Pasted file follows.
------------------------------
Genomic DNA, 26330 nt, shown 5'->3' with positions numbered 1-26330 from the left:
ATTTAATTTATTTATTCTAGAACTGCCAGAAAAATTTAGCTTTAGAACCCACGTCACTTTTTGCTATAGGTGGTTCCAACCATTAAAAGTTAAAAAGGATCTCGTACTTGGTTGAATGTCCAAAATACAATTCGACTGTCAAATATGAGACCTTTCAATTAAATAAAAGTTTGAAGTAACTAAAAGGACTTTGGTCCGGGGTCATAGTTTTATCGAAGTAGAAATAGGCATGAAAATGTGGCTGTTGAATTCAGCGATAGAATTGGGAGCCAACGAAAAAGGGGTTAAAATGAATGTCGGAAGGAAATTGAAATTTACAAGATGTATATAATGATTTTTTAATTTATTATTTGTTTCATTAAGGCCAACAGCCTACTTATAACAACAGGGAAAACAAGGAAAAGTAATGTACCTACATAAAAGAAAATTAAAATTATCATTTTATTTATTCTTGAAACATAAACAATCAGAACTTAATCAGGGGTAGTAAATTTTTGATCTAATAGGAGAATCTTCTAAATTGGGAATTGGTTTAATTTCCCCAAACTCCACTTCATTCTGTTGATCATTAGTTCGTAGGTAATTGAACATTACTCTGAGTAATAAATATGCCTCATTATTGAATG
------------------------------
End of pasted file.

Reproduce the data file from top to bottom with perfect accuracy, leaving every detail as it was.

Genomic DNA, 26330 nt, shown 5'->3' with positions numbered 1-26330 from the left:
ATTTAATTTATTTATTCTAGAACTGCCAGAAAAATTTAGCTTTAGAACCCACGTCACTTTTTGCTATAGGTGGTTCCAACCATTAAAAGTTAAAAAGGATCTCGTACTTGGTTGAATGTCCAAAATACAATTCGACTGTCAAATATGAGACCTTTCAATTAAATAAAAGTTTGAAGTAACTAAAAGGACTTTGGTCCGGGGTCATAGTTTTATCGAAGTAGAAATAGGCATGAAAATGTGGCTGTTGAATTCAGCGATAGAATTGGGAGCCAACGAAAAAGGGGTTAAAATGAATGTCGGAAGGAAATTGAAATTTACAAGATGTATATAATGATTTTTTAATTTATTATTTGTTTCATTAAGGCCAACAGCCTACTTATAACAACAGGGAAAACAAGGAAAAGTAATGTACCTACATAAAAGAAAATTAAAATTATCATTTTATTTATTCTTGAAACATAAACAATCAGAACTTAATCAGGGGTAGTAAATTTTTGATCTAATAGGAGAATCTTCTAAATTGGGAATTGGTTTAATTTCCCCAAACTCCACTTCATTCTGTTGATCATTAGTTCGTAGGTAATTGAACATTACTCTGAGTAATAAATATGCCTCATTATTGAATG